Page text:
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We are in the middle of building out our production environment for an upcoming web product. For this stack, a primary SQL Server 2008 will be used for live database operations and a secondary SQL Server 2008 will get its data mirrored from the primary SQL Server (via SQL Server's built-in Mirroring capability). We will have Report Service run against the secondary SQL Server while have it has a hot standby when the primary SQL Server becomes unavailable.

At the application level, we have 2 options:

  1. Have failure detection implemented in the app tier so if the primary SQL Server is unresponsive, have our DAL hit the secondary SQL Server. OR
  2. Have the app tier point to a vip and have HAProxy handle failure detection.

The question is, is option #2 a viable option?

NOTE: We understand there are other ways of providing High-Availability at the database level (such as clustering), but we are aiming for a solution that is cost effective.

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What about 3. Use SQL Server's built-in high avaliability functionality? –  Mark Henderson Jan 29 '10 at 3:50
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2 Answers 2

What do you mean by 'data mirrored'?

You can have database mirroring, in which case the client (ie. your DAL) can use the FailoverPartner in the connection string and follow the failover event and connect to the new principal. Your reporting would run off database snapshots, not the database itself, since the mirror is unavailable.

You can have a failover cluster and the client connects to the cluster resource name to start with and it's unaware of the active node host name to start with, but this does not give you any access to data on the standby partner.

You can have hardware mirroring, but that is a separate topic.

Some say that replication is an option, I'm not in that camp.

And... pretty much that's it. Short of brewing your own in-house data mirroring technology, whatever that means.

Updated

If you use Database Mirroring then you simply specify the failover partner in the connection string, see Connecting Clients to a Mirrored Database. You application must handle transactional consistency in the face of failover events. The failover event will abruptly disconnect clients and an exception will be raised in the client code. Any pending transaction will be aborted. Client code must reconnect, read the persisted state and resume the work from the state found in the database. Correctly written applications will handle this gracefully and without problems.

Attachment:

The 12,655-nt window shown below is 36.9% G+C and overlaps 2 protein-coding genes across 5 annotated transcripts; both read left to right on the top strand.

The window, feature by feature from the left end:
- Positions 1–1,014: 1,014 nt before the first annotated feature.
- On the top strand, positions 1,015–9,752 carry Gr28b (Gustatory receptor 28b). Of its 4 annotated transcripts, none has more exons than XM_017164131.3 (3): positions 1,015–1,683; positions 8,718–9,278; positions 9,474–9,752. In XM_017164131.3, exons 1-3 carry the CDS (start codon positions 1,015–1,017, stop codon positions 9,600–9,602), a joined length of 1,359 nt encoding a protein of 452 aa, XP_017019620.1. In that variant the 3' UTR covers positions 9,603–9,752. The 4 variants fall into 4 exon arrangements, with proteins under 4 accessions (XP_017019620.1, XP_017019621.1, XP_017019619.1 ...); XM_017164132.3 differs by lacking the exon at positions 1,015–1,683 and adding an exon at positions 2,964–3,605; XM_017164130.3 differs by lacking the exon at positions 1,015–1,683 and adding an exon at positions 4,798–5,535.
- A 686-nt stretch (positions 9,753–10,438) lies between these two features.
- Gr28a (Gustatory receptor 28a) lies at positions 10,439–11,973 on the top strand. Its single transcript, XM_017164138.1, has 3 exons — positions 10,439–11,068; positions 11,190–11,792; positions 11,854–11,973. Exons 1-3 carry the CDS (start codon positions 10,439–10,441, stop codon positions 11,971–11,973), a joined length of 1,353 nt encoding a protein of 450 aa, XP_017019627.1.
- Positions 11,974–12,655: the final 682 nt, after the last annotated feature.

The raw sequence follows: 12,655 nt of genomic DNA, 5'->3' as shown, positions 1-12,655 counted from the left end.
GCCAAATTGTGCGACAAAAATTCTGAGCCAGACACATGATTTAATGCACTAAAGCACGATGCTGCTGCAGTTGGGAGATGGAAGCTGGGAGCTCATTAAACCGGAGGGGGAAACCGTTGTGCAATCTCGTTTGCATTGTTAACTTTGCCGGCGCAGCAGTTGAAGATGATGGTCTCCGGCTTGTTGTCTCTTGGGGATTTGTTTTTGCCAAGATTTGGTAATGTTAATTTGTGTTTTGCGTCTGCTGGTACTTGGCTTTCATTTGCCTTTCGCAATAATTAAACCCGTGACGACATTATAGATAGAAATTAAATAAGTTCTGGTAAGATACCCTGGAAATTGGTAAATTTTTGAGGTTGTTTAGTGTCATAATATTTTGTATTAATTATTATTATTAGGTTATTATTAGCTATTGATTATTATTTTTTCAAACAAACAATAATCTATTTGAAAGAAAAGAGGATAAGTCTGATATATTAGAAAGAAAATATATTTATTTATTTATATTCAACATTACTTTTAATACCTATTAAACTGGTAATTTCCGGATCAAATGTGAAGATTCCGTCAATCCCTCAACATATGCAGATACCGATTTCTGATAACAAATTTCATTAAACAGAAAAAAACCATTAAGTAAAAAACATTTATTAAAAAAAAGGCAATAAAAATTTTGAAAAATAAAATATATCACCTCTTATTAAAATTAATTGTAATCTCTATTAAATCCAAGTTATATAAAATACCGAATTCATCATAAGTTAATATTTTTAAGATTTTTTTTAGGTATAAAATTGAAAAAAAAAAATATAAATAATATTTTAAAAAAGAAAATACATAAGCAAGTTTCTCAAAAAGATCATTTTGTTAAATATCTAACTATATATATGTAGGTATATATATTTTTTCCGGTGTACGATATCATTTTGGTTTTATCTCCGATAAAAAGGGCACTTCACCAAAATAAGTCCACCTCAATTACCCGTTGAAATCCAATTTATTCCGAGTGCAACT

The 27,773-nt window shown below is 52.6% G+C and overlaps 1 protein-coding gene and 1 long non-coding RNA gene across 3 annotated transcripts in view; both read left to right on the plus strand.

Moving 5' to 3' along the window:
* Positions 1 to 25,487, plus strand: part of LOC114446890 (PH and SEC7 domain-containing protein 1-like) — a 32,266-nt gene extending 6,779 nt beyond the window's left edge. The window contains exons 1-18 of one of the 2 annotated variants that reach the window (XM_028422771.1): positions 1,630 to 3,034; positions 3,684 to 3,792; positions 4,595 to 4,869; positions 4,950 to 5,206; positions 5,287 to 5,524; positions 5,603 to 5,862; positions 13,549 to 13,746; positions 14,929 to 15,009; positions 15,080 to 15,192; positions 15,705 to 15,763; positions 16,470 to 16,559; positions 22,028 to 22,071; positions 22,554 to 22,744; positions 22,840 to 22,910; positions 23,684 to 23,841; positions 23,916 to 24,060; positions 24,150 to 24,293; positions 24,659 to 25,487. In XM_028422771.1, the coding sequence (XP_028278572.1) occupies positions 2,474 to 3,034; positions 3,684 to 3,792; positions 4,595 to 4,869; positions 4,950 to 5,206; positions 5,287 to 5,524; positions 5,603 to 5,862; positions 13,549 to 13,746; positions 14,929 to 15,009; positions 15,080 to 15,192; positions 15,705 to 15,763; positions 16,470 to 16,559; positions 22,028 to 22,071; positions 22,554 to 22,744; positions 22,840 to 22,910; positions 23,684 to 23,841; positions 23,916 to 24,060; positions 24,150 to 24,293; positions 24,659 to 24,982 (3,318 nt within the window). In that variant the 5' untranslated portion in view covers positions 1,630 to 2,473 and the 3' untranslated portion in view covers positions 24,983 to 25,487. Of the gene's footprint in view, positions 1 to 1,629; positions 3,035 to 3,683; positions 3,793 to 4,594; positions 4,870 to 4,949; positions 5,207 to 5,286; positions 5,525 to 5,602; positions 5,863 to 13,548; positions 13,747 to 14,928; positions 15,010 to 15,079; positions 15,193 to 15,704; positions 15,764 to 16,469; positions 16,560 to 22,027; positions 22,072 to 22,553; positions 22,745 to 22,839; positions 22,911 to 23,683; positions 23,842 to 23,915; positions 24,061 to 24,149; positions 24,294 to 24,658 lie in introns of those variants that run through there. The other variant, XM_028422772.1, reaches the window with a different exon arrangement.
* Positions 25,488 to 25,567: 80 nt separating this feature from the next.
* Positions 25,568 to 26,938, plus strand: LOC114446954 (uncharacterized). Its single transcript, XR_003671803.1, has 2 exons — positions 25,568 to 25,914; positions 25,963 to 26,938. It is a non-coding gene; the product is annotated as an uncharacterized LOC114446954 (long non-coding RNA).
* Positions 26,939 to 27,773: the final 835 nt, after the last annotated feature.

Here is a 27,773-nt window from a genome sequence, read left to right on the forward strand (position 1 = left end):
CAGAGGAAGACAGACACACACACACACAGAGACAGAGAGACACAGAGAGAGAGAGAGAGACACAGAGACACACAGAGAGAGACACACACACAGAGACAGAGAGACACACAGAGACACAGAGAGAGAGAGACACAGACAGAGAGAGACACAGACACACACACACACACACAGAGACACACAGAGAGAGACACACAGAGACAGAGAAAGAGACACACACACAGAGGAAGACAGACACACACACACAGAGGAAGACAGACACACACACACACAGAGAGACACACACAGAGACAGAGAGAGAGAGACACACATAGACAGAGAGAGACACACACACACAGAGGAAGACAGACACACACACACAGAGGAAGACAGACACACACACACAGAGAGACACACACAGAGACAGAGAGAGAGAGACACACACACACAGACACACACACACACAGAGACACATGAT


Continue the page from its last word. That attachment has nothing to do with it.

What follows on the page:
The mirror is always offline and cannot be accessed. If you want to run reports on the mirror you must take a database snapshot and run the reports on the snapshot. The snapshot must be periodically refreshed (dropped and recreated). See Database Mirroring and Database Snapshots.

Network layer load balancers have nothing to do with mirroring and don't resolve anything.

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Remus Russanu: By "data mirrored" I mean using SQL Server's built-in Database Mirroring capability. –  Jason Jan 29 '10 at 15:58
    
Remus Rusanu: Your update is very helpful. It corrected my misunderstanding of Database Mirroring. I had the false assumption that both the principal and the mirror server are active (e.g., active/active). –  Jason Jan 30 '10 at 3:01
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How about none of the above?

Please clarify what you mean by mirrored sql servers. Are you using a SAN of some sort to do mirroring, or using SQL Server's built in mirroring function?
I can see how you could use HAProxy on the web tier, but why do this with SQL Server? there are other much more supported HA options with SQL Server such as clustering,mirroring & replication. I'd investigate those first.

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Nick: By mirrored SQL Server, I mean using SQL Server's built-in Database Mirroring capability. –  Jason Jan 29 '10 at 15:58
    
then stick with automatic failover & use the failover partner in your connection string. The witness instance of sql server will detect the failure & switch principal & witness –  Nick Kavadias Jan 30 '10 at 2:23
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